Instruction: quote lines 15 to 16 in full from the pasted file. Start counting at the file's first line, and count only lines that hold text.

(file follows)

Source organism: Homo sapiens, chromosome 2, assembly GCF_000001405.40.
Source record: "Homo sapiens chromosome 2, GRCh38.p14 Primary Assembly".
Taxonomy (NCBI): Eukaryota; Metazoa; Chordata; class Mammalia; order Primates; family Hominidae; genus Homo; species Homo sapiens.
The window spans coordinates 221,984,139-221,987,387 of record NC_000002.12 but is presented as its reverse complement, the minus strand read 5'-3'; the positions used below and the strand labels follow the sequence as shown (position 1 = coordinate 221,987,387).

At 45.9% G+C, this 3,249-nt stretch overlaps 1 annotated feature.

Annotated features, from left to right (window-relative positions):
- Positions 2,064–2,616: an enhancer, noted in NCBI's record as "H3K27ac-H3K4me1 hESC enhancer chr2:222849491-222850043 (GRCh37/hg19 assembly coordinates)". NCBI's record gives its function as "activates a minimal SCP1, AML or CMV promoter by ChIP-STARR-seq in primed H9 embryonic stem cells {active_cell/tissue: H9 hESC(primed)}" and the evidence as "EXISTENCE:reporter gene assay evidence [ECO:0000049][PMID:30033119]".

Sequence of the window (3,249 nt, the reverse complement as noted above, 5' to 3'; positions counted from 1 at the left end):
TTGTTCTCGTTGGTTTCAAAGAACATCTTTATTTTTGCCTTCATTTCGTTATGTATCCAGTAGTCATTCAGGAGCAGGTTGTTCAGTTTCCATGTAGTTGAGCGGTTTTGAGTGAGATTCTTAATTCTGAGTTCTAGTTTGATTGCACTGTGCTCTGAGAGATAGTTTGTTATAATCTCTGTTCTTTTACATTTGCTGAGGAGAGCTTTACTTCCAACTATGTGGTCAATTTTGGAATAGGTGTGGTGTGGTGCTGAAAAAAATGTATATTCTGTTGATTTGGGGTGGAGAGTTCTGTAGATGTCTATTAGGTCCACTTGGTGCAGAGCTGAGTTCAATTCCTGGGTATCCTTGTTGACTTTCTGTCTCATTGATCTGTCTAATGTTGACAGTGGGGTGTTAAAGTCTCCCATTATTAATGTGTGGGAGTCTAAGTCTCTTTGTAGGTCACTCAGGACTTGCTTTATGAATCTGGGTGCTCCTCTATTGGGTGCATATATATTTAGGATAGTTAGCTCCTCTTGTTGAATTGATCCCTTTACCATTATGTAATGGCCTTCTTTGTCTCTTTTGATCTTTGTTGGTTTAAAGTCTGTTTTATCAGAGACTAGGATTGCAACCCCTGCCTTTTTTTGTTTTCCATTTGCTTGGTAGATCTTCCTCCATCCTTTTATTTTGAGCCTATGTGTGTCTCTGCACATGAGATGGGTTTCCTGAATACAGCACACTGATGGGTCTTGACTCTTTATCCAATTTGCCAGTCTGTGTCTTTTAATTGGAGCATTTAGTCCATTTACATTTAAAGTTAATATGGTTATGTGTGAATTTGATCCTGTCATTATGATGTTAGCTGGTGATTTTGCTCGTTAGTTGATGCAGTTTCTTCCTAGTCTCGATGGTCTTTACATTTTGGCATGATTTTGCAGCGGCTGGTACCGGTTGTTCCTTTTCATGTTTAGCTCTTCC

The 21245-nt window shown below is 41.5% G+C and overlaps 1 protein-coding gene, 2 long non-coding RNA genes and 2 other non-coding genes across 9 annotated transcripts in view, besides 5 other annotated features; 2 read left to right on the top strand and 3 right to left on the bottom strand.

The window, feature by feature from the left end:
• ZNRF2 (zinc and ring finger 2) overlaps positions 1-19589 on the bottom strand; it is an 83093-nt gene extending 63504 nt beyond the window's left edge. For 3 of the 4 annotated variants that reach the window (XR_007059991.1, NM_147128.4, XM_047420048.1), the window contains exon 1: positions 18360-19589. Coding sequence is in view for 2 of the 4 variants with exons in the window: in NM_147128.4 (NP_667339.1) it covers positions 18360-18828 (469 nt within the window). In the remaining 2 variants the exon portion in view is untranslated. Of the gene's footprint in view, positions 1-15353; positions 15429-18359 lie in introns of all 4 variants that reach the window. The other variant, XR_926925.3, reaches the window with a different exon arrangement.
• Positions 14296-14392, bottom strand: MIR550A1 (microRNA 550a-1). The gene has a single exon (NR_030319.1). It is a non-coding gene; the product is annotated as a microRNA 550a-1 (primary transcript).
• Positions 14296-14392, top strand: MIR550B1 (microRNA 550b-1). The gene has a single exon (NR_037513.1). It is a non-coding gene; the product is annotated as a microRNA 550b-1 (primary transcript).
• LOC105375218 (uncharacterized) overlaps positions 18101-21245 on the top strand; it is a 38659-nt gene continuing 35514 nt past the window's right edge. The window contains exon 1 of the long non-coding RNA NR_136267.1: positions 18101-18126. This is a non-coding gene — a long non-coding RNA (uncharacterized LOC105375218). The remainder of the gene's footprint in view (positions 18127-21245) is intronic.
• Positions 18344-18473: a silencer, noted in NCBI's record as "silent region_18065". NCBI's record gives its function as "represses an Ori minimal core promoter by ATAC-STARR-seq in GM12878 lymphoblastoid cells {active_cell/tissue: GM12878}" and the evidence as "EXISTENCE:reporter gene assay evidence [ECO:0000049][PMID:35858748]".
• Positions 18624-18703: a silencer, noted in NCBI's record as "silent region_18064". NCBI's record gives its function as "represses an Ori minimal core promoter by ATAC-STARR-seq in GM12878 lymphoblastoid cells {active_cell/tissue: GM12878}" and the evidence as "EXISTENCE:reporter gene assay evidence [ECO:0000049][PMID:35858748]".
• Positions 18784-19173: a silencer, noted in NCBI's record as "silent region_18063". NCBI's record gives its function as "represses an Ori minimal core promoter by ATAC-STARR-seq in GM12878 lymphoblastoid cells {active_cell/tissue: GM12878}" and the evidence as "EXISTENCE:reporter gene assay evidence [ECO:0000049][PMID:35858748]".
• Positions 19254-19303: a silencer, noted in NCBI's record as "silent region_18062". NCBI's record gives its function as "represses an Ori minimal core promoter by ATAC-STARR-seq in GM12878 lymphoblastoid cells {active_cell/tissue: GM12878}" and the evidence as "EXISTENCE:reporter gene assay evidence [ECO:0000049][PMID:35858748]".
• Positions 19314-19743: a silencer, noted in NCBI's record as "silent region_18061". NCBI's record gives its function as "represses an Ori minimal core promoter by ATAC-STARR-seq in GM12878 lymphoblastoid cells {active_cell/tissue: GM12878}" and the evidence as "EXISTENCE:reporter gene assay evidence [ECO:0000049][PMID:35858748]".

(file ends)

• LOC105375218 (uncharacterized) overlaps positions 18101-21245 on the top strand; it is a 38659-nt gene continuing 35514 nt past the window's right edge. The window contains exon 1 of the long non-coding RNA NR_136267.1: positions 18101-18126. This is a non-coding gene — a long non-coding RNA (uncharacterized LOC105375218). The remainder of the gene's footprint in view (positions 18127-21245) is intronic.
• Positions 18344-18473: a silencer, noted in NCBI's record as "silent region_18065". NCBI's record gives its function as "represses an Ori minimal core promoter by ATAC-STARR-seq in GM12878 lymphoblastoid cells {active_cell/tissue: GM12878}" and the evidence as "EXISTENCE:reporter gene assay evidence [ECO:0000049][PMID:35858748]".